Now you see it – now you don’t: ‘Ration cash’, says St Lucia’s finance minister

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By Caribbean News Global fav

TORONTO, Canada – The concern of public sector wages in comparison to Gross Domestic Product (GDP), current account expenditure, and measures to finance coronavirus response amounts to an outward illusion of ‘now you see it – now you don’t’ and ‘ration cash.’

The phraseology ‘ration cash’ as a means to control the distribution of scarce resources, goods, services, or control the size of the ration, at this particular time, takes the form to create fiscal space in the budget by reducing ‘non-priority expenditure and increase the efficiency of spending’.

This is further infused with a 50/50 cash and government bond proposal (will create a significant shock to natural countercyclical measures) commencing April 2020, for three months to public servants, using the cover of a State of Emergency, although likely to ensue legal proceedings on many counts of contract law, insider trading and breach of contract.

A government bond is a type of debt-based investment, where you loan money to a government in return for an agreed rate of interest. Governments use them to raise funds that can be spent on new projects or infrastructure, and investors can use them to get a set return paid at regular intervals.

In one instance the prime minister and minister for finance of Saint Lucia is attributed to declaring, “The country is on lockdown. All the civil servants need to purchase is food.” They do not need their entire salaries.”

Besides this elitist remark and considering COVID-19 daily advice to wash hands with soap and water, the prime minister says, “People go without water for a couple of days now and it’s like the end of the world.”

Is this a good idea? Or is it the practice of social distancing from the truth, a sacrifice for the public good?

In both instances, the prime minister and minister for finance rationale are perversely counterintuitive to repurpose his explanations of public sector policy. However, this explains the need for the prime minister to address the Nation Sunday at 7:00 pm, “on the prospects for the economy amidst the COVID-19 pandemic,” ahead of Tuesday, April 28, 2020, when he is expected to present the estimates of revenue and expenditure for 2020/2021.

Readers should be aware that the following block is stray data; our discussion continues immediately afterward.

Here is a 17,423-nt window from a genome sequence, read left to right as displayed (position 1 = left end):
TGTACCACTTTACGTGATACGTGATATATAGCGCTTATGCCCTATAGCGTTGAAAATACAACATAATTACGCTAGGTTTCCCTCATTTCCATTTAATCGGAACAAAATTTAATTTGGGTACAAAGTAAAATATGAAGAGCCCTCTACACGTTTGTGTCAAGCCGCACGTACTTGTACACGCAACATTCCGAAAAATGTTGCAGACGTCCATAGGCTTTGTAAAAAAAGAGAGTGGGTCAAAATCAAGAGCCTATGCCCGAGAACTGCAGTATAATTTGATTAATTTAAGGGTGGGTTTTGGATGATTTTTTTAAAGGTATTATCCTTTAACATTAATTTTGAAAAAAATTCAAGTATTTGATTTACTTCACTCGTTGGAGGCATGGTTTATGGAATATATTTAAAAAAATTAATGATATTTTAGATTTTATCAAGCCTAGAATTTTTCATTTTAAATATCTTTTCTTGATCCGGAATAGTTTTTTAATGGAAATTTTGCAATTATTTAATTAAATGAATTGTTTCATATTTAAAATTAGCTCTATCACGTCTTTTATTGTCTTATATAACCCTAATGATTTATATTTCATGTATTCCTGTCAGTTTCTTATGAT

Contrary to the disingenuous parameters to broadcast that Saint Lucia’s Cabinet agrees to 75 percent salary cut in face of economic crisis, which in no way is sufficient for address a serious economic recovery plan amid COVID-19, many await a proficient social relief and economic support package that stands at the centre of the 2020/21 estimates of revenue and expenditure.

The composition of which is an economic recovery strategy to stimulate demand and supply through interventions such as a substantial infrastructure build programme, the speedy implementation of economic reforms, reforms to unemployment insurance, and the National Insurance Fund (NIC) and funding from local, global partners and international financial institutions.

The duration of the COVID-19 will dictate accommodative monetary policy (ECCB/ECCU) to stabilize economic growth in the fields of finance, consumer goods, manufacturing, and technology.

Prime minister of Antigua Gaston Browne in a demarche on International Monetary Fund (IMF) and the World Bank requested consideration by G20 countries, “proposals be included for small and vulnerable economies, including (a) suspension of per capita income as a criteria for concessional financing; (b) debt relief including suspension of debt payments, write-offs of aged debt particularly by the Paris Club; (c) budgetary support through a mix of grants and low-cost loans on a country by country basis.”

Managing Director of the IMF, Kristalina Georgieva, said, “The outlook is dire. We expect global economic activity to decline on a scale we have not seen since the Great Depression.” A global crisis like no other needs a global response like no other.

President of the African Development Bank, Akinwumi Adesina said: Around the world, countries at more advanced stages in the outbreak are announcing liquidity relief, debt restructuring, forbearance on loan repayments, relaxation of standard regulations and initiatives.

Sizing up the impact, Sir Ronald Sanders, said: Prepare for a long haul: The storm is not fully formed, “COVID-19 is destroying the prosperity that several Caribbean countries anticipated at the beginning of 2020.”

Tourism dependent economies and island states like Saint Lucia has certainly witnessed the – ‘Now you see it – Now you don’t’ and the need to ‘ration cash’.

The economic impact of the coronavirus is significant and in various phases, the expectation is to realize the economic loss and consequent budget revenue, and out of control spending.

A prolonged State of Emergency with COVID-19 even after partial opening May – June 2020, and the recovery process; given the prime minister and minister for finance rationale from Chin-chin – Empowerment card – Ration cash – is a perfect storm heading into the hurricane (COVID-19) season, ‘a state of bankruptcy’ represents perhaps the only way out.

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